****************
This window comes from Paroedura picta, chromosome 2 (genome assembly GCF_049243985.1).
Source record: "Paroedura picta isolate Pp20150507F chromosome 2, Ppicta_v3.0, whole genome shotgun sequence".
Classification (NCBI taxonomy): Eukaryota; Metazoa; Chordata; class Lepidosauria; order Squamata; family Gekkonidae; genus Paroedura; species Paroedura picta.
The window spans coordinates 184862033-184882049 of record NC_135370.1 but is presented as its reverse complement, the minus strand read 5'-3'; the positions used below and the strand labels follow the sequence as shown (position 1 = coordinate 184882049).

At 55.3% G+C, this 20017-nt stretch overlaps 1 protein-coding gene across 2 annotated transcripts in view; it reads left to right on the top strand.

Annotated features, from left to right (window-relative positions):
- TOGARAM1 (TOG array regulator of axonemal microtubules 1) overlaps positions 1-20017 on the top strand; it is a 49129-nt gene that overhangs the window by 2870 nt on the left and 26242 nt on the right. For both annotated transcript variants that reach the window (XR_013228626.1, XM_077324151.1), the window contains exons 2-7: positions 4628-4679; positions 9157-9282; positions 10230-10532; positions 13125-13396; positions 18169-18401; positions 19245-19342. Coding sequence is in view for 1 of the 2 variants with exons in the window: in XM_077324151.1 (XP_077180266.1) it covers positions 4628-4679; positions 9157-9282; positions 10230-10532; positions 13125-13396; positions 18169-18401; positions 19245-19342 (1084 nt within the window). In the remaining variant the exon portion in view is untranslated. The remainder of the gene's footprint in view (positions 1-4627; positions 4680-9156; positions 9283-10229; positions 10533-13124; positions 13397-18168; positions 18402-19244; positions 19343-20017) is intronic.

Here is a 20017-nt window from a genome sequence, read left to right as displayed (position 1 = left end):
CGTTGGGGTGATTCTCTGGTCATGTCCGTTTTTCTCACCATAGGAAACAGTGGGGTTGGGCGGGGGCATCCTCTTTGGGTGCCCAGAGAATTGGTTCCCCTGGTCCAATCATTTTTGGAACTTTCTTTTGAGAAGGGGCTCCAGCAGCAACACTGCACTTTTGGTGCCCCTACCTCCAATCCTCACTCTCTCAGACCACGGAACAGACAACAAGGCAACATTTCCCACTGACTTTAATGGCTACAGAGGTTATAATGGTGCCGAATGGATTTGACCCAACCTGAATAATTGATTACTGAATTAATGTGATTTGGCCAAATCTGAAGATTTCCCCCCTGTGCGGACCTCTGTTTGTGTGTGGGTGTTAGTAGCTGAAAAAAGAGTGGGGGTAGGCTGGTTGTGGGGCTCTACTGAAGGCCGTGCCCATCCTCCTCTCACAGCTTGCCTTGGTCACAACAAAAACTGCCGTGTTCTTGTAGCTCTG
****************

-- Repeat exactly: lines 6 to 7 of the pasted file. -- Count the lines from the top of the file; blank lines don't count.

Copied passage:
Annotated features, from left to right (window-relative positions):
- TOGARAM1 (TOG array regulator of axonemal microtubules 1) overlaps positions 1-20017 on the top strand; it is a 49129-nt gene that overhangs the window by 2870 nt on the left and 26242 nt on the right. For both annotated transcript variants that reach the window (XR_013228626.1, XM_077324151.1), the window contains exons 2-7: positions 4628-4679; positions 9157-9282; positions 10230-10532; positions 13125-13396; positions 18169-18401; positions 19245-19342. Coding sequence is in view for 1 of the 2 variants with exons in the window: in XM_077324151.1 (XP_077180266.1) it covers positions 4628-4679; positions 9157-9282; positions 10230-10532; positions 13125-13396; positions 18169-18401; positions 19245-19342 (1084 nt within the window). In the remaining variant the exon portion in view is untranslated. The remainder of the gene's footprint in view (positions 1-4627; positions 4680-9156; positions 9283-10229; positions 10533-13124; positions 13397-18168; positions 18402-19244; positions 19343-20017) is intronic.